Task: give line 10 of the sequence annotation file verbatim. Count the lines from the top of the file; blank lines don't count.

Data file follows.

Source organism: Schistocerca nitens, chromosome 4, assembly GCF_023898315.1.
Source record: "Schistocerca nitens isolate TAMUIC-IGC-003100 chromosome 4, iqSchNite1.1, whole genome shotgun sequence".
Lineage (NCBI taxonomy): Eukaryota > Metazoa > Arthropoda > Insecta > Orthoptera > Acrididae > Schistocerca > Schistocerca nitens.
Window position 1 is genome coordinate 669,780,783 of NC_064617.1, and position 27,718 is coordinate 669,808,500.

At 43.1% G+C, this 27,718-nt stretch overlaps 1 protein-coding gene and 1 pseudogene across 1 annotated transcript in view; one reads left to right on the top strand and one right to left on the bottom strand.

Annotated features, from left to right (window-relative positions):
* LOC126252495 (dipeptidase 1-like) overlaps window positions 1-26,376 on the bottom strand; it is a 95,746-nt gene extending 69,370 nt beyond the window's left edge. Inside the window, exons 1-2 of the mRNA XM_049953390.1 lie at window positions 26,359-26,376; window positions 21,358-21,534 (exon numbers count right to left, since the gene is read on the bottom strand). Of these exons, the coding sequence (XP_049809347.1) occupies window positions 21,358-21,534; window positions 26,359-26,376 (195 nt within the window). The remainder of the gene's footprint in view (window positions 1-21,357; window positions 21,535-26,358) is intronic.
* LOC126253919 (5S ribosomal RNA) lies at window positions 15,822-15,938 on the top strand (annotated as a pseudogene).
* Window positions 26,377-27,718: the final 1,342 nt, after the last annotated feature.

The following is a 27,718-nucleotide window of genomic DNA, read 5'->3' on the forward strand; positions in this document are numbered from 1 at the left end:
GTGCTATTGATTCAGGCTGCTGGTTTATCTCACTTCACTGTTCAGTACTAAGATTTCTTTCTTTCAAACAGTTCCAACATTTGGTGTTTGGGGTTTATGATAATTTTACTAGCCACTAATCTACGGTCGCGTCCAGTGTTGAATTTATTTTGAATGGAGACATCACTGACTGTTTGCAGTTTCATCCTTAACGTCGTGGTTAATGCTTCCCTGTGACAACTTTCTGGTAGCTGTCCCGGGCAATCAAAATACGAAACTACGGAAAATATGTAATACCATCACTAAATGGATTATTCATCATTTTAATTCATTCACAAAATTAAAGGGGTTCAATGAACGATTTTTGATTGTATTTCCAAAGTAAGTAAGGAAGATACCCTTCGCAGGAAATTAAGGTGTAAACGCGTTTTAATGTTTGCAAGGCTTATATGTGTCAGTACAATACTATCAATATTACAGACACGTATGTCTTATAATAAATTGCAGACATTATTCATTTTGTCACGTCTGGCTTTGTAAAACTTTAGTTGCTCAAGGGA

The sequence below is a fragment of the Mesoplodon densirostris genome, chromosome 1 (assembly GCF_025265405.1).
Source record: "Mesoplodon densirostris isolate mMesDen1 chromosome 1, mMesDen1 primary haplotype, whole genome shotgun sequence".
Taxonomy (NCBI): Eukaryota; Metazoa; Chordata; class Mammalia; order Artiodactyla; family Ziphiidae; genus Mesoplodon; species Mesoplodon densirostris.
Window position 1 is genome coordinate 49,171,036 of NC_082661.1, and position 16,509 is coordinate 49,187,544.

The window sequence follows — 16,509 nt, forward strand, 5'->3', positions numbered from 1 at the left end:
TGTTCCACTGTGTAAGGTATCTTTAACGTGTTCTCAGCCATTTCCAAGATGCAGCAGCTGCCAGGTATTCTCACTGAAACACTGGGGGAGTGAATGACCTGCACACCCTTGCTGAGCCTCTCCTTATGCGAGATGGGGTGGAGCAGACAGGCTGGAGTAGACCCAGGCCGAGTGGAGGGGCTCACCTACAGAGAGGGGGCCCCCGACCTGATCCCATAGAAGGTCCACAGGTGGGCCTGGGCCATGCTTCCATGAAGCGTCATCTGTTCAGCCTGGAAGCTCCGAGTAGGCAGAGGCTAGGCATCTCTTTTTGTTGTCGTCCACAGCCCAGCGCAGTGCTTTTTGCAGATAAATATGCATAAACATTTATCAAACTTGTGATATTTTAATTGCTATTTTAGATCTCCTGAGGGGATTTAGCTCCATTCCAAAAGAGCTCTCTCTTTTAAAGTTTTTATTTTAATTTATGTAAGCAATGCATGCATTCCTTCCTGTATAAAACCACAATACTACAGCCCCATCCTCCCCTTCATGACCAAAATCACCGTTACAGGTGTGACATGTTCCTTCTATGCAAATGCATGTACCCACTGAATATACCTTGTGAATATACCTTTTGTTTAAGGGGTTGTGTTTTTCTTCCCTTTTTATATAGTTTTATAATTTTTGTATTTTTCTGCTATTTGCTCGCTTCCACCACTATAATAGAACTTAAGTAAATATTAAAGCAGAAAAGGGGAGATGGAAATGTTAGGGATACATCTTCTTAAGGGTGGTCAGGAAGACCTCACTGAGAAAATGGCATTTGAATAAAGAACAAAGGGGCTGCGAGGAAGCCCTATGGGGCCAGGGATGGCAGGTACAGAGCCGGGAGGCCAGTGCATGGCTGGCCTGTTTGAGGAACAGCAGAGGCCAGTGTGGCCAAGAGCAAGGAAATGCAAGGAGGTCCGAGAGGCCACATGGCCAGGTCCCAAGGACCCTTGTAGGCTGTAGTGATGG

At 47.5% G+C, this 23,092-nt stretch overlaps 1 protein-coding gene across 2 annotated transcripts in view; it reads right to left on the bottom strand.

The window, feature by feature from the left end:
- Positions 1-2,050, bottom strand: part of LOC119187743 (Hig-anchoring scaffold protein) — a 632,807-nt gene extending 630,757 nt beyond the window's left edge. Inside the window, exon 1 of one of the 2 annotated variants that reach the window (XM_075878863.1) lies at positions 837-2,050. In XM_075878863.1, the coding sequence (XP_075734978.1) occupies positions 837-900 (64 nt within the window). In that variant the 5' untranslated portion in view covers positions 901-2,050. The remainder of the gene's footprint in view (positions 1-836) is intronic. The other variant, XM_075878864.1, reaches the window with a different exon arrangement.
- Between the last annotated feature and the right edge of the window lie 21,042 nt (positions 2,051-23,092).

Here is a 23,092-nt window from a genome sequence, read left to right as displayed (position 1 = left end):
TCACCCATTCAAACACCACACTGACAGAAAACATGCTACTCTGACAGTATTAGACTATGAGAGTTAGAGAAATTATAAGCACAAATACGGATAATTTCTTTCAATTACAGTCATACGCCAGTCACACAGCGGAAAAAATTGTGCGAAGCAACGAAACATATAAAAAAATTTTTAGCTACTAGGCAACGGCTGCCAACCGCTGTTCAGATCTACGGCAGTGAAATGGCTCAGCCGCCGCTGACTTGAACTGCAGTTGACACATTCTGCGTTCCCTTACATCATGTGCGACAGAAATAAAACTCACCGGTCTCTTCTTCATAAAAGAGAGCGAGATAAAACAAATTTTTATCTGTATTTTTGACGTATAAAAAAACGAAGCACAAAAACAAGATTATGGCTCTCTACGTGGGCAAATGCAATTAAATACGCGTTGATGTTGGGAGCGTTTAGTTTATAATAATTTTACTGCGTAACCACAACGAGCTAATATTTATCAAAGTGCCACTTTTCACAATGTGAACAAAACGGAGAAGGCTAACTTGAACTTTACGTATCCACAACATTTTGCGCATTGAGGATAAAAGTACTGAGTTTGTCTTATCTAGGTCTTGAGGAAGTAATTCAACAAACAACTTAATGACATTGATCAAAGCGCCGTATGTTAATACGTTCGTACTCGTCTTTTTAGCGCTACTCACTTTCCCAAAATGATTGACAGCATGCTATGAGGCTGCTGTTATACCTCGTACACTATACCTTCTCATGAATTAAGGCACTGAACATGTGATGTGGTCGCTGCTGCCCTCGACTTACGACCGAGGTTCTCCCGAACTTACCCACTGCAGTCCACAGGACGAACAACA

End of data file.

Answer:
The following is a 27,718-nucleotide window of genomic DNA, read 5'->3' on the forward strand; positions in this document are numbered from 1 at the left end: